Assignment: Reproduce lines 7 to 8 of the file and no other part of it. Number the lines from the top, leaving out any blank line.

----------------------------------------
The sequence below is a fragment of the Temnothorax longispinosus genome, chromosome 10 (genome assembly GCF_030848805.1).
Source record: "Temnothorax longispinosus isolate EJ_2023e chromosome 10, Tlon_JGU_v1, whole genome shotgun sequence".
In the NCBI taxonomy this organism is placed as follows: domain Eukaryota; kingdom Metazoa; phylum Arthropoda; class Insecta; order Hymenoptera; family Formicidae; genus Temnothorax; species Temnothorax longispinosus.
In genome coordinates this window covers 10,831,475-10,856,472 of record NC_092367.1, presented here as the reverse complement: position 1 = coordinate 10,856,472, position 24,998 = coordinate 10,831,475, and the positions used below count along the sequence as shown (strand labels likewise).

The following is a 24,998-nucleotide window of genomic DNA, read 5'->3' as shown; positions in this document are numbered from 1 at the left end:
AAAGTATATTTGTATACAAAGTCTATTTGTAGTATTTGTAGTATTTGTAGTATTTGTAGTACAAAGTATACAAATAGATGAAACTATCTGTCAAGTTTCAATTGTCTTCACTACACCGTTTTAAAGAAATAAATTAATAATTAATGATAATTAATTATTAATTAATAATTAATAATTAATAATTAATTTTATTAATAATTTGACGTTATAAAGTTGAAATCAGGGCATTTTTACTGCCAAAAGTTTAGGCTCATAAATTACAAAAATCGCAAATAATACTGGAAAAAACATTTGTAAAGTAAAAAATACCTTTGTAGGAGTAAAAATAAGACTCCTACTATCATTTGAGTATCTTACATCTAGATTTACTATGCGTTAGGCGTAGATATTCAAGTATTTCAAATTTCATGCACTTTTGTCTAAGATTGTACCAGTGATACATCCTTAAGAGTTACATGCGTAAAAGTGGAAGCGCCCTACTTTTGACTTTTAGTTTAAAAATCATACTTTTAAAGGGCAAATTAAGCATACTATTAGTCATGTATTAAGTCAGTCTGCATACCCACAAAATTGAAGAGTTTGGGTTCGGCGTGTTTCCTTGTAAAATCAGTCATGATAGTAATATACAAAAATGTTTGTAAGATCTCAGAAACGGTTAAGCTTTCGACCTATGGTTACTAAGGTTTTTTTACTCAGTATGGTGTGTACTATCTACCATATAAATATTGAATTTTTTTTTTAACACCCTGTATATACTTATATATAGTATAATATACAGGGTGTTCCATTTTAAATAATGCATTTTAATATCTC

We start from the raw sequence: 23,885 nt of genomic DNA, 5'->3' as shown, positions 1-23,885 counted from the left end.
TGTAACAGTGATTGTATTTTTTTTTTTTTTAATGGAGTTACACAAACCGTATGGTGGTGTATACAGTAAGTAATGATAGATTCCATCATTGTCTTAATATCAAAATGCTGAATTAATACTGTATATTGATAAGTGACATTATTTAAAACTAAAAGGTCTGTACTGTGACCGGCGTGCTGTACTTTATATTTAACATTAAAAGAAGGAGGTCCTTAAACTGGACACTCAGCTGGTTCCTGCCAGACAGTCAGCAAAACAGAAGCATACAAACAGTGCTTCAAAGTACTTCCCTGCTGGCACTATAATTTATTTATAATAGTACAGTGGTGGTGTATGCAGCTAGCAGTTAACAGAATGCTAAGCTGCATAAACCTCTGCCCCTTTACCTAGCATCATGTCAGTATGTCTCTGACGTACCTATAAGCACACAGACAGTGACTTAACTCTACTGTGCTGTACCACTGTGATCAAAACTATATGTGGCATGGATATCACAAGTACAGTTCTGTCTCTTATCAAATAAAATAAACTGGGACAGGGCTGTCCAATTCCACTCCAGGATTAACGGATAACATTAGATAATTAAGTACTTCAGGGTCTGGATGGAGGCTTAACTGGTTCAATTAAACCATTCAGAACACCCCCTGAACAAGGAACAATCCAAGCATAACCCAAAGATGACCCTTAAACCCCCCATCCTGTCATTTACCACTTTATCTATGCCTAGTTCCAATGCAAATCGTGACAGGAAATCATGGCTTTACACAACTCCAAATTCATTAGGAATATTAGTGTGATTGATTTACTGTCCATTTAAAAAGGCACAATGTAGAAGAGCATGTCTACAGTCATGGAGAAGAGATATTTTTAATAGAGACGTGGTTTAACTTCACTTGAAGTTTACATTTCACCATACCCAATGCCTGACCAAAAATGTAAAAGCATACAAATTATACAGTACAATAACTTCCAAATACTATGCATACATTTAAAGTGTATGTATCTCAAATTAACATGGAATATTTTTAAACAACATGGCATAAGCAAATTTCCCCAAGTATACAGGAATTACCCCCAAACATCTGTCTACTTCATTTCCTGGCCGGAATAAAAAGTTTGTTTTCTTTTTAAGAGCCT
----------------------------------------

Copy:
We start from the raw sequence: 23,885 nt of genomic DNA, 5'->3' as shown, positions 1-23,885 counted from the left end.
TGTAACAGTGATTGTATTTTTTTTTTTTTTAATGGAGTTACACAAACCGTATGGTGGTGTATACAGTAAGTAATGATAGATTCCATCATTGTCTTAATATCAAAATGCTGAATTAATACTGTATATTGATAAGTGACATTATTTAAAACTAAAAGGTCTGTACTGTGACCGGCGTGCTGTACTTTATATTTAACATTAAAAGAAGGAGGTCCTTAAACTGGACACTCAGCTGGTTCCTGCCAGACAGTCAGCAAAACAGAAGCATACAAACAGTGCTTCAAAGTACTTCCCTGCTGGCACTATAATTTATTTATAATAGTACAGTGGTGGTGTATGCAGCTAGCAGTTAACAGAATGCTAAGCTGCATAAACCTCTGCCCCTTTACCTAGCATCATGTCAGTATGTCTCTGACGTACCTATAAGCACACAGACAGTGACTTAACTCTACTGTGCTGTACCACTGTGATCAAAACTATATGTGGCATGGATATCACAAGTACAGTTCTGTCTCTTATCAAATAAAATAAACTGGGACAGGGCTGTCCAATTCCACTCCAGGATTAACGGATAACATTAGATAATTAAGTACTTCAGGGTCTGGATGGAGGCTTAACTGGTTCAATTAAACCATTCAGAACACCCCCTGAACAAGGAACAATCCAAGCATAACCCAAAGATGACCCTTAAACCCCCCATCCTGTCATTTACCACTTTATCTATGCCTAGTTCCAATGCAAATCGTGACAGGAAATCATGGCTTTACACAACTCCAAATTCATTAGGAATATTAGTGTGATTGATTTACTGTCCATTTAAAAAGGCACAATGTAGAAGAGCATGTCTACAGTCATGGAGAAGAGATATTTTTAATAGAGACGTGGTTTAACTTCACTTGAAGTTTACATTTCACCATACCCAATGCCTGACCAAAAATGTAAAAGCATACAAATTATACAGTACAATAACTTCCAAATACTATGCATACATTTAAAGTGTATGTATCTCAAATTAACATGGAATATTTTTAAACAACATGGCATAAGCAAATTTCCCCAAGTATACAGGAATTACCCCCAAACATCTGTCTACTTCATTTCCTGGCCGGAATAAAAAGTTTGTTTTCTTTTTAAGAGCCT